Cardiff City v Leeds United: Beccs lights up dour draw

Luciano Becchio glances in for the equalising goal. PIC: Tony Johnson
Luciano Becchio glances in for the equalising goal. PIC: Tony Johnson
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Neil Warnock was tempted to miss Leeds United’s game at Cardiff City and scout players for next season instead.

For much of the 1-1 draw he endured, his unconventional idea seemed eminently sensible.

It is hard to know what he has left to discover about the squad at his disposal but he can have learned little on Saturday. Little, that is, beyond the fact that his low opinion of it ought not to change. Warnock summed up a laboured match in one cutting sentence. “If we had anything about us we’d have won that today.”

Leeds don’t and they didn’t, hence the need for a new broom and a clean sweep. Their persistence and a 73rd-minute goal from Luciano Becchio earned them a point – as good a result as the club tend to accrue in Wales – but the frustration for Warnock was his team’s inability to take hold of a game so sterile and so flat.

At face value the final scoreline made satisfactory reading. Leeds have a grisly record at Cardiff and Eddie Gray – present on Saturday as a radio pundit – retired from playing in the year when they last won in the Principality’s capital, far back in 1984. Around 30 away supporters dressed up as St George for the club’s final journey of the season but even they could not inspire the slaying of a Welsh dragon.

For Cardiff, Becchio’s goal mattered, leaving their play-off position vulnerable with the Championship term about to conclude this weekend. The club’s manager, Malky Mackay, blamed that on a brilliant second-half save from United goalkeeper Andy Lonergan rather than on the header from Becchio which came soon after. “That’s probably what got them their point,” he said.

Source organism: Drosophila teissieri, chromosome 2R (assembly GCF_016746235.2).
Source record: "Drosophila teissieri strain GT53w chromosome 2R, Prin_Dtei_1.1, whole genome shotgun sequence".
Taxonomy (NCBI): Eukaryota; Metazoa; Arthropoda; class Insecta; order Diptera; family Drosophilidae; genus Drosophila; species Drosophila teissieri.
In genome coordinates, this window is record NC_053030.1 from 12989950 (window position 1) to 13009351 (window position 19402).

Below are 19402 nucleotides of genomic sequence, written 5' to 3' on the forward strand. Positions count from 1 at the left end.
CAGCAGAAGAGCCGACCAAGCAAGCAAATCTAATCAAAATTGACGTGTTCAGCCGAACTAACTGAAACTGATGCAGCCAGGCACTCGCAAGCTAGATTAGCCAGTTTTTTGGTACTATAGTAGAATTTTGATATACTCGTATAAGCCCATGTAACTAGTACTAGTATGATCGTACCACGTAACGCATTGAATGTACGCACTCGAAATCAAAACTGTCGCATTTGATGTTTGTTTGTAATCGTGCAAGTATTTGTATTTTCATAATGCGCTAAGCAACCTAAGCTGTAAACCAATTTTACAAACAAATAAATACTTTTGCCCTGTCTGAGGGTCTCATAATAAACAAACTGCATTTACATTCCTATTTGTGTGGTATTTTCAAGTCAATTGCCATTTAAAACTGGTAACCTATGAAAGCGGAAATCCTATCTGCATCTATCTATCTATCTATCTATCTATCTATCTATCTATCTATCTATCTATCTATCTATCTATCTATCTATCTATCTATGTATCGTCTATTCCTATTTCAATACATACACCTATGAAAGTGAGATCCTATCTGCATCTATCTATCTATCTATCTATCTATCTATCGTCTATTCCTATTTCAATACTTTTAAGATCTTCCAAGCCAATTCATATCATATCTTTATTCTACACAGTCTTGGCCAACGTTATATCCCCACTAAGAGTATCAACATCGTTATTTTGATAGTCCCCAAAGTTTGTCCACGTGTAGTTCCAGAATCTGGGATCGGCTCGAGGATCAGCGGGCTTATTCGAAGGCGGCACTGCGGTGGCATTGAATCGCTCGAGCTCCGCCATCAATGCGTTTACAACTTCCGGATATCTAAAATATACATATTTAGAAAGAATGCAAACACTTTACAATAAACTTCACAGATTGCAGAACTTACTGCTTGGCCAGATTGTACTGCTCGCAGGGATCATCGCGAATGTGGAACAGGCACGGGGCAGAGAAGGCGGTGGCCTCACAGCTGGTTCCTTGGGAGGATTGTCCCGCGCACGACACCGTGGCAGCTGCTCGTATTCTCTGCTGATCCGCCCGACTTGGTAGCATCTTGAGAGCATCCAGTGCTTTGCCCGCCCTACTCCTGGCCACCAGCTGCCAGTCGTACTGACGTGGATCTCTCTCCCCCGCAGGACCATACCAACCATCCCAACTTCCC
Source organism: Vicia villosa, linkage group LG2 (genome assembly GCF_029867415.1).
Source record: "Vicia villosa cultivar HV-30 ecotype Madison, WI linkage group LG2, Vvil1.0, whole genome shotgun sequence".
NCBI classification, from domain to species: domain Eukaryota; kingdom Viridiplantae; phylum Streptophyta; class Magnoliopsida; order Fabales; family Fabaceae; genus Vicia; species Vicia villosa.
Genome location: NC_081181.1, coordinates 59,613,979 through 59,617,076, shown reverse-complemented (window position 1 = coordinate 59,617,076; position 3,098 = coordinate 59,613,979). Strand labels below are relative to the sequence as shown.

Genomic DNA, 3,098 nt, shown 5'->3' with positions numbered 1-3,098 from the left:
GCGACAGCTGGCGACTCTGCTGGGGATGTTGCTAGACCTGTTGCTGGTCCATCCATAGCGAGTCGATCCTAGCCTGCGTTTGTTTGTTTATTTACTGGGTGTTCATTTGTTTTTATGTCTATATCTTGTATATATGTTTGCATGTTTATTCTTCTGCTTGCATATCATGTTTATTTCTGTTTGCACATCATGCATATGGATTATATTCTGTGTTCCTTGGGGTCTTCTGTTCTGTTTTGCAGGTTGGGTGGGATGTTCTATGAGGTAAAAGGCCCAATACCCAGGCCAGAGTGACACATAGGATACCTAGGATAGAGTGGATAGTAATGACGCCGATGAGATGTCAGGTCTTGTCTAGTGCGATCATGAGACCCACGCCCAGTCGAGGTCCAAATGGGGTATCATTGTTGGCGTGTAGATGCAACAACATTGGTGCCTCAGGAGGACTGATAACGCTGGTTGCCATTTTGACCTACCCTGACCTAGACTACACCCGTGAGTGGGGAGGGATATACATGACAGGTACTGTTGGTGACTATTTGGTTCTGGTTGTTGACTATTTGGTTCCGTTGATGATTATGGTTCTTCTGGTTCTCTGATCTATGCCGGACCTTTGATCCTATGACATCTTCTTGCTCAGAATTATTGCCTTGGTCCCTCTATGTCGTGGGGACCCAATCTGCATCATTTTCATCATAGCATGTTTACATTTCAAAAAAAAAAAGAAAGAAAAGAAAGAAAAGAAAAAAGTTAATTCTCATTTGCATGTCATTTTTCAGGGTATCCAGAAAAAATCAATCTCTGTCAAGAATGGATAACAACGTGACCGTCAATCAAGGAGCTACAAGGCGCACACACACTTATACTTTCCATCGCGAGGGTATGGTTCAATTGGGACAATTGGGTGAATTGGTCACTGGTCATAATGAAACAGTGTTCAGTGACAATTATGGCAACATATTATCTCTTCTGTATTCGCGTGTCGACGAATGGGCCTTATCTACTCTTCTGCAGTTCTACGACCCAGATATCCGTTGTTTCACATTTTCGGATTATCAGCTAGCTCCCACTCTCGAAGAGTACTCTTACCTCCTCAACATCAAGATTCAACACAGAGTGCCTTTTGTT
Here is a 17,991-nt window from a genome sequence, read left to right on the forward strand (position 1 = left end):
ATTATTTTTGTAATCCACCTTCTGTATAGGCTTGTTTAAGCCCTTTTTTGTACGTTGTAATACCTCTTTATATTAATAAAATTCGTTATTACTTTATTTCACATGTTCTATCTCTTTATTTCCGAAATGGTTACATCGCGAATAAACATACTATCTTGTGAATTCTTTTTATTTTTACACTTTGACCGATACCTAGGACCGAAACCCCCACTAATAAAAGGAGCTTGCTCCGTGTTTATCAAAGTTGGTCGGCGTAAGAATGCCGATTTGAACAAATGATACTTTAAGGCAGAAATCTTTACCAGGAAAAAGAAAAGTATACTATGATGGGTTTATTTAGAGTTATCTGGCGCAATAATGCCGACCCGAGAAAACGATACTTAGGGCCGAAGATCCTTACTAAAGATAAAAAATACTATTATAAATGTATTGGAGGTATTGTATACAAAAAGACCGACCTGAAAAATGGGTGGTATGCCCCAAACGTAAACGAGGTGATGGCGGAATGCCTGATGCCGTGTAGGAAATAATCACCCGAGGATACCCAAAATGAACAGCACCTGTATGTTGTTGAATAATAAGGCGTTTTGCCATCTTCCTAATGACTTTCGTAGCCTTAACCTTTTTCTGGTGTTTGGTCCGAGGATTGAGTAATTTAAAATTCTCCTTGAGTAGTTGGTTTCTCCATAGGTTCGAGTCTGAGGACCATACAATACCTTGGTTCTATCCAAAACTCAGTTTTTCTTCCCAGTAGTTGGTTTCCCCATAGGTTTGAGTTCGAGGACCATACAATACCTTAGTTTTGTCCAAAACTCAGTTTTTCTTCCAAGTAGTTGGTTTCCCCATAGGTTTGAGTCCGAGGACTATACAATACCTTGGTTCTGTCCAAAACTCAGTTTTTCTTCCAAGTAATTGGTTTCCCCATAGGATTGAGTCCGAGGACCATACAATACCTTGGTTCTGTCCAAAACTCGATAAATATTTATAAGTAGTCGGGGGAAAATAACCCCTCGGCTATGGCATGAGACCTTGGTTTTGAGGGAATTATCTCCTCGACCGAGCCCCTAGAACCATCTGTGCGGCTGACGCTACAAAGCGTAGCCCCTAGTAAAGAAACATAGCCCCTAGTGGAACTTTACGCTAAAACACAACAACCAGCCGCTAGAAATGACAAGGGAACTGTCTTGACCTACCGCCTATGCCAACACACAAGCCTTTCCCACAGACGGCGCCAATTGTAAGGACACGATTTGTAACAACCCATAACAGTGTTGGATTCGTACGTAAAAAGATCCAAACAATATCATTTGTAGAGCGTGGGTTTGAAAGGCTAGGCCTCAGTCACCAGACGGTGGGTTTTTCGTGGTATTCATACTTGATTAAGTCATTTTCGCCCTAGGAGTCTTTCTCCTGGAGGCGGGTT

Lee Mason, City’s highly-regarded striker, gave Cardiff the scent of victory by scoring a goal which Warnock and his team would rather not watch again. In a season of lame concessions, his 41st-minute lob made a late appearance near the top of the list.

Cardiff had done nothing to merit that lead and they made a full contribution to an afternoon of forgettable football, but it could not be claimed that beating United has taken exceptional class this season. Eighteen losses and counting, with one game to play. A 19th on Saturday would have been harsh.

It remains to be seen whether they are asked to return to this unhappy hunting ground next season. Cardiff are four games from the Premier League, without looking so close or so good. Their strength, as the division shows, is their ability to resist defeat as consistently as they have. Leeds never truly threatened it.

Mackay’s unchanged team was indicative of Cardiff’s steady league form. Warnock, as ever, tweaked his own after the obligatory red card shown to Darren O’Dea at Blackpool. Given their recent disciplinary record, it was something of an achievement for Leeds to reach full-time with 11 players on the field, left alone by a referee who has not dismissed anyone since August.

In that respect they were slightly fortunate. Mark Halsey could have taken a dimmer view of a 14th-minute scuffle between Robert Snodgrass and Stephen McPhail, a scuffle for which both players were equally responsible. Halsey declined to book them and their confrontation was as lively as the first half got until Mason woke Cardiff up.

Against the team ranked sixth in the table, Warnock’s team looked comfortable. The level of anxiety affecting Cardiff was difficult to gauge with the division so favourable but Saturday’s game felt like a pregnant pause, a fortnight before the start of the play-offs.